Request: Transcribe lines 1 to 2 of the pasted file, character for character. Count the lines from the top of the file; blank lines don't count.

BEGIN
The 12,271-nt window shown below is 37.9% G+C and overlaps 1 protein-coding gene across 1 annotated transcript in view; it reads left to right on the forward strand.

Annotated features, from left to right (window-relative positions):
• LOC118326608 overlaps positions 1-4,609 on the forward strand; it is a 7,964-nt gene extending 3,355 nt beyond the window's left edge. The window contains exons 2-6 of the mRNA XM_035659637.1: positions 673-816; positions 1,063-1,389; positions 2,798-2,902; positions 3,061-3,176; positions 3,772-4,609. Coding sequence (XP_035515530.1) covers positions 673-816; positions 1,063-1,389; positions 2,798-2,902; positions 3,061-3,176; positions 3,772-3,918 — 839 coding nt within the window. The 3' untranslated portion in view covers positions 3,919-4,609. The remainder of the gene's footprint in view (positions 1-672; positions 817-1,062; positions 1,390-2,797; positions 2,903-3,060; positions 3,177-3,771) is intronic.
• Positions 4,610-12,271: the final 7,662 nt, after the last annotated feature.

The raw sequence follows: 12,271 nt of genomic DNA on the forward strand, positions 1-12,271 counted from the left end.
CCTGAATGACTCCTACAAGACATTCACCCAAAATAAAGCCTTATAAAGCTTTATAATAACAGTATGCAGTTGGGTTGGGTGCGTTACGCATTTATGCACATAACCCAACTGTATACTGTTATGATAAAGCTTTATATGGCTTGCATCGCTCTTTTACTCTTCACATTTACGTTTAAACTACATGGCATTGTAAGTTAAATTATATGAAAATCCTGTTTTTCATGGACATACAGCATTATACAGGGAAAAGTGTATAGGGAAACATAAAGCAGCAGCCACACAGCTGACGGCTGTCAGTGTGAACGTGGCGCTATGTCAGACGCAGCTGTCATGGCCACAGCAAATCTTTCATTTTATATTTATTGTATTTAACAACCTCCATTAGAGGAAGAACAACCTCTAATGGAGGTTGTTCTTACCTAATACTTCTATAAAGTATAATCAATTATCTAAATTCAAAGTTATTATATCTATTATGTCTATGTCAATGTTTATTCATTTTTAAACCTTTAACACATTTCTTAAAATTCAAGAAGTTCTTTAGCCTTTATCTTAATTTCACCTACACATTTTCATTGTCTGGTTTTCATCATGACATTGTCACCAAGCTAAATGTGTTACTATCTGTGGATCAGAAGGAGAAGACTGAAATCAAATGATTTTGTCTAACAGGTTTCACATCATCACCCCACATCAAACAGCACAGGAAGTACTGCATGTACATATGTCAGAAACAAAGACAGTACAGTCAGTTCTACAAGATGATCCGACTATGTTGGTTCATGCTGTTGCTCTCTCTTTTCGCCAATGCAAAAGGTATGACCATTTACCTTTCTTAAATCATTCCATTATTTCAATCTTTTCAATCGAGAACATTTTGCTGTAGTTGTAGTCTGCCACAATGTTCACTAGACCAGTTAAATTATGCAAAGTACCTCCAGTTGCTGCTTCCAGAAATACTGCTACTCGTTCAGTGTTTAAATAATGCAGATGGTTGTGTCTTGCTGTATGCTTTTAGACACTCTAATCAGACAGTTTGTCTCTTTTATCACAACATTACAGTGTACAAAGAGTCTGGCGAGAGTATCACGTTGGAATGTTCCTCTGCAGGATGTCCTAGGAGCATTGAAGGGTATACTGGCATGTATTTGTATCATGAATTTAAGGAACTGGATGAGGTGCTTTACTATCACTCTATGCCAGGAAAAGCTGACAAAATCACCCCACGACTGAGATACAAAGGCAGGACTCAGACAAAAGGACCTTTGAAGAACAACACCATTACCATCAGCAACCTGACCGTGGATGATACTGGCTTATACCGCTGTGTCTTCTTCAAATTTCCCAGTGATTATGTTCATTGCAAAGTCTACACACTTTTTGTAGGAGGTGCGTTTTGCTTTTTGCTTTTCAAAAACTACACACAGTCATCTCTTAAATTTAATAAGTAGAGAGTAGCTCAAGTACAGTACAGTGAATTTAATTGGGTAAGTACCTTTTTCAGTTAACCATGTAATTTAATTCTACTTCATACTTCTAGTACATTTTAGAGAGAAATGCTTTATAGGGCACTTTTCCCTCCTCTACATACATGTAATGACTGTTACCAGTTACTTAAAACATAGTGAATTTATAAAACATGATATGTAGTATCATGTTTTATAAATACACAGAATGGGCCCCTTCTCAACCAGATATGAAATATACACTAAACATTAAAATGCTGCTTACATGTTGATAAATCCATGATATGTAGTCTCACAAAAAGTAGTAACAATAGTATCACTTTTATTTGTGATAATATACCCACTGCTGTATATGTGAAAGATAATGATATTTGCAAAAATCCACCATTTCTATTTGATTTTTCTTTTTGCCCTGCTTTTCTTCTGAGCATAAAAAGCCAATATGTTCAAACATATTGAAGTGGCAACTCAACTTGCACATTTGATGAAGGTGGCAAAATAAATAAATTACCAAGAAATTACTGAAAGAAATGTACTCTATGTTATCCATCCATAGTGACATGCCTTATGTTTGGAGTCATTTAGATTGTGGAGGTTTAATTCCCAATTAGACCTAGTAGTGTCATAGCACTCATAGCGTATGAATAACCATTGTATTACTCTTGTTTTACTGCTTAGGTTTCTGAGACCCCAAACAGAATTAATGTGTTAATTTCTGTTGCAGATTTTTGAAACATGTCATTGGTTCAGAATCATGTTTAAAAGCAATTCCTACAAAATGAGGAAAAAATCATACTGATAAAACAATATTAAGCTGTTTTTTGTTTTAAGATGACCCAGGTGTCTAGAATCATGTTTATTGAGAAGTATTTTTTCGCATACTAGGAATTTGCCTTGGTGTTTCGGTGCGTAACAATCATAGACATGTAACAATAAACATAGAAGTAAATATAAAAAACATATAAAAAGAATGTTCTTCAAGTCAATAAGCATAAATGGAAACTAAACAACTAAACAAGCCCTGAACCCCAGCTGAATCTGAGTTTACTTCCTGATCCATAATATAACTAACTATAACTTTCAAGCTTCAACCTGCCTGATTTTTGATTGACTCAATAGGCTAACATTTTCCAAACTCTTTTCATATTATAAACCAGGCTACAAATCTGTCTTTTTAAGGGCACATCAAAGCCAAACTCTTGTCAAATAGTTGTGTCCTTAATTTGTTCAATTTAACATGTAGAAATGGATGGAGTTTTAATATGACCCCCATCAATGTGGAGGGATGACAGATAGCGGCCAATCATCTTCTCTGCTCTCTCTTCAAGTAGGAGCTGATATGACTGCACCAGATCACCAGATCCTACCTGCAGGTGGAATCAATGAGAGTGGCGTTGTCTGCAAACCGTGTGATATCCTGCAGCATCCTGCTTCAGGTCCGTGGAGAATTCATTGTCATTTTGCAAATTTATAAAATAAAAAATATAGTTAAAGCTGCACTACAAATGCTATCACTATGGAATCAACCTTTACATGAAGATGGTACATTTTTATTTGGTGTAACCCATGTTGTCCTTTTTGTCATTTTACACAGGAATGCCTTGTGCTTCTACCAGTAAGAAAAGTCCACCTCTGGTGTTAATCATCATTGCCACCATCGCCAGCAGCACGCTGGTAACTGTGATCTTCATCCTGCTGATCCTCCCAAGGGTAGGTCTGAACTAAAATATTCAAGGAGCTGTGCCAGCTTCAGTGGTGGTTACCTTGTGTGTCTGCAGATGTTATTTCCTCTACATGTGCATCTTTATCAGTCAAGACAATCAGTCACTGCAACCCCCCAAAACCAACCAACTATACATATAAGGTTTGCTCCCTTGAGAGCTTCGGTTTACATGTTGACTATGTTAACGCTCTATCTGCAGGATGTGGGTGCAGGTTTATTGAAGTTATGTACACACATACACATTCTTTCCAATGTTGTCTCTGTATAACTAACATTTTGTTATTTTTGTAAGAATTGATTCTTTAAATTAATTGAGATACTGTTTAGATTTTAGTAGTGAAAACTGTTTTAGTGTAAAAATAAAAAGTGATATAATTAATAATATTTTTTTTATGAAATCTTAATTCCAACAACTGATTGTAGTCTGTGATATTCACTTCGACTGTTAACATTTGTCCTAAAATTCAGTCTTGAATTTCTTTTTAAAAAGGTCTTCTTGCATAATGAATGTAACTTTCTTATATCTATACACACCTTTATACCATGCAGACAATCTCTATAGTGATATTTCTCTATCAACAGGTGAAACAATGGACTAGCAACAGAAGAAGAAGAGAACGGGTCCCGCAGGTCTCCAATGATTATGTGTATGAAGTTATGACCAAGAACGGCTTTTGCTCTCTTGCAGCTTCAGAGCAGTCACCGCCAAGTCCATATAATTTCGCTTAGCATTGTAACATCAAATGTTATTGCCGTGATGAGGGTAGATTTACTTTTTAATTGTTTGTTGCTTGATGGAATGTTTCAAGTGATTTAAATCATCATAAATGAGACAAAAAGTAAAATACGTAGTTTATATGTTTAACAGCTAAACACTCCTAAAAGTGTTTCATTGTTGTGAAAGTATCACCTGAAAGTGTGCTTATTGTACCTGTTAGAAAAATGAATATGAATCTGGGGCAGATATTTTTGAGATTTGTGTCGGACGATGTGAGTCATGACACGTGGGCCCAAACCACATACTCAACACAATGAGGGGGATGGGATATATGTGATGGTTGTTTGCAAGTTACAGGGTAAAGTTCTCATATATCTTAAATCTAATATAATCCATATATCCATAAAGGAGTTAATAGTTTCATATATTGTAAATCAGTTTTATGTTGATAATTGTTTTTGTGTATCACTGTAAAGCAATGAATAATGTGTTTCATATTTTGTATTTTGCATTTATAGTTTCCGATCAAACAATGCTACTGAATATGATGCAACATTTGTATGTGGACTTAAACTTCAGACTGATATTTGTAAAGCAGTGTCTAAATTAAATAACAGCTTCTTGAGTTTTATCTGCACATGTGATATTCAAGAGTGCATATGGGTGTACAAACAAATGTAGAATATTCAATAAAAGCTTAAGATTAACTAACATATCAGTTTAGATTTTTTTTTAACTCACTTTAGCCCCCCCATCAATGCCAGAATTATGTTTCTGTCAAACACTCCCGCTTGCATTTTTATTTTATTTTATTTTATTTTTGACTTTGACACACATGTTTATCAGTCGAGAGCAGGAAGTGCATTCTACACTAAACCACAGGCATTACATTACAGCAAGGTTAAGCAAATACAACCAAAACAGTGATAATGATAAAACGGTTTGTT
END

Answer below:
The 12,271-nt window shown below is 37.9% G+C and overlaps 1 protein-coding gene across 1 annotated transcript in view; it reads left to right on the forward strand.

Annotated features, from left to right (window-relative positions):